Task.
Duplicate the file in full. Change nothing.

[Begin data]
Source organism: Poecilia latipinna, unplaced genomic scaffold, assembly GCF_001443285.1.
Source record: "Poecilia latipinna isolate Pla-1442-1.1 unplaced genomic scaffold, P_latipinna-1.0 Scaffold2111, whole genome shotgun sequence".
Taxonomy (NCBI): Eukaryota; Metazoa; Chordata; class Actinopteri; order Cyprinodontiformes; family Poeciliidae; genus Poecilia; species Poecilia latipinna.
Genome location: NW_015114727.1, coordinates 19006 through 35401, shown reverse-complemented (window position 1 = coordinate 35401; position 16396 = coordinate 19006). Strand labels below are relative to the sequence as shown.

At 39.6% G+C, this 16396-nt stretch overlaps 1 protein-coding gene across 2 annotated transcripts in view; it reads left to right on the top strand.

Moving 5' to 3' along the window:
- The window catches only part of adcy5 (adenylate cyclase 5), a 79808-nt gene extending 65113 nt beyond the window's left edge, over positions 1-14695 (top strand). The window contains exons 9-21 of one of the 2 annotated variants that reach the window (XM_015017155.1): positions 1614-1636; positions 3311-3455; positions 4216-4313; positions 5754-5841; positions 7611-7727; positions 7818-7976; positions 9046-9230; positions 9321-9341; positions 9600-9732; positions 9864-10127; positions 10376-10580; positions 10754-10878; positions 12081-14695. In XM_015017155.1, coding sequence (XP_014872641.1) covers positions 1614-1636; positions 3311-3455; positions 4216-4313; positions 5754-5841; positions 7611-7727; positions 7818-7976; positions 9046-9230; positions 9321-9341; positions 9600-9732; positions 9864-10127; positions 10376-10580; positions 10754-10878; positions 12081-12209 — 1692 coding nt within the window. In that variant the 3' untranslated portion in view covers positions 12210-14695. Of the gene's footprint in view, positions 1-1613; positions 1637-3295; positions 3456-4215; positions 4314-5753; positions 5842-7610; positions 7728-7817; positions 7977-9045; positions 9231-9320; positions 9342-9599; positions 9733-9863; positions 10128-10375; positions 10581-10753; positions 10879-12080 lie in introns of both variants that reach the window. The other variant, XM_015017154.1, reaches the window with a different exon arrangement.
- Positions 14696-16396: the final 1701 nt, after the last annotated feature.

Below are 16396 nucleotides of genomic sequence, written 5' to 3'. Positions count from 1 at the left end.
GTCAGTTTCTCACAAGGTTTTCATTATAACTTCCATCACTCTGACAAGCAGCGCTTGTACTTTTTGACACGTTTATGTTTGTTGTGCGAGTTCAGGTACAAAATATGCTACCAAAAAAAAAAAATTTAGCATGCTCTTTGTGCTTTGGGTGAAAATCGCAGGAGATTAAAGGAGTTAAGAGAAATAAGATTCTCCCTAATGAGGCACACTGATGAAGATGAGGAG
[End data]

Source organism: Poecilia latipinna, unplaced genomic scaffold, assembly GCF_001443285.1.
Source record: "Poecilia latipinna isolate Pla-1442-1.1 unplaced genomic scaffold, P_latipinna-1.0 Scaffold2111, whole genome shotgun sequence".
Taxonomy (NCBI): Eukaryota; Metazoa; Chordata; class Actinopteri; order Cyprinodontiformes; family Poeciliidae; genus Poecilia; species Poecilia latipinna.
Genome location: NW_015114727.1, coordinates 19006 through 35401, shown reverse-complemented (window position 1 = coordinate 35401; position 16396 = coordinate 19006). Strand labels below are relative to the sequence as shown.

At 39.6% G+C, this 16396-nt stretch overlaps 1 protein-coding gene across 2 annotated transcripts in view; it reads left to right on the top strand.

Moving 5' to 3' along the window:
- The window catches only part of adcy5 (adenylate cyclase 5), a 79808-nt gene extending 65113 nt beyond the window's left edge, over positions 1-14695 (top strand). The window contains exons 9-21 of one of the 2 annotated variants that reach the window (XM_015017155.1): positions 1614-1636; positions 3311-3455; positions 4216-4313; positions 5754-5841; positions 7611-7727; positions 7818-7976; positions 9046-9230; positions 9321-9341; positions 9600-9732; positions 9864-10127; positions 10376-10580; positions 10754-10878; positions 12081-14695. In XM_015017155.1, coding sequence (XP_014872641.1) covers positions 1614-1636; positions 3311-3455; positions 4216-4313; positions 5754-5841; positions 7611-7727; positions 7818-7976; positions 9046-9230; positions 9321-9341; positions 9600-9732; positions 9864-10127; positions 10376-10580; positions 10754-10878; positions 12081-12209 — 1692 coding nt within the window. In that variant the 3' untranslated portion in view covers positions 12210-14695. Of the gene's footprint in view, positions 1-1613; positions 1637-3295; positions 3456-4215; positions 4314-5753; positions 5842-7610; positions 7728-7817; positions 7977-9045; positions 9231-9320; positions 9342-9599; positions 9733-9863; positions 10128-10375; positions 10581-10753; positions 10879-12080 lie in introns of both variants that reach the window. The other variant, XM_015017154.1, reaches the window with a different exon arrangement.
- Positions 14696-16396: the final 1701 nt, after the last annotated feature.

Below are 16396 nucleotides of genomic sequence, written 5' to 3'. Positions count from 1 at the left end.
GTCAGTTTCTCACAAGGTTTTCATTATAACTTCCATCACTCTGACAAGCAGCGCTTGTACTTTTTGACACGTTTATGTTTGTTGTGCGAGTTCAGGTACAAAATATGCTACCAAAAAAAAAAAATTTAGCATGCTCTTTGTGCTTTGGGTGAAAATCGCAGGAGATTAAAGGAGTTAAGAGAAATAAGATTCTCCCTAATGAGGCACACTGATGAAGATGAGGAG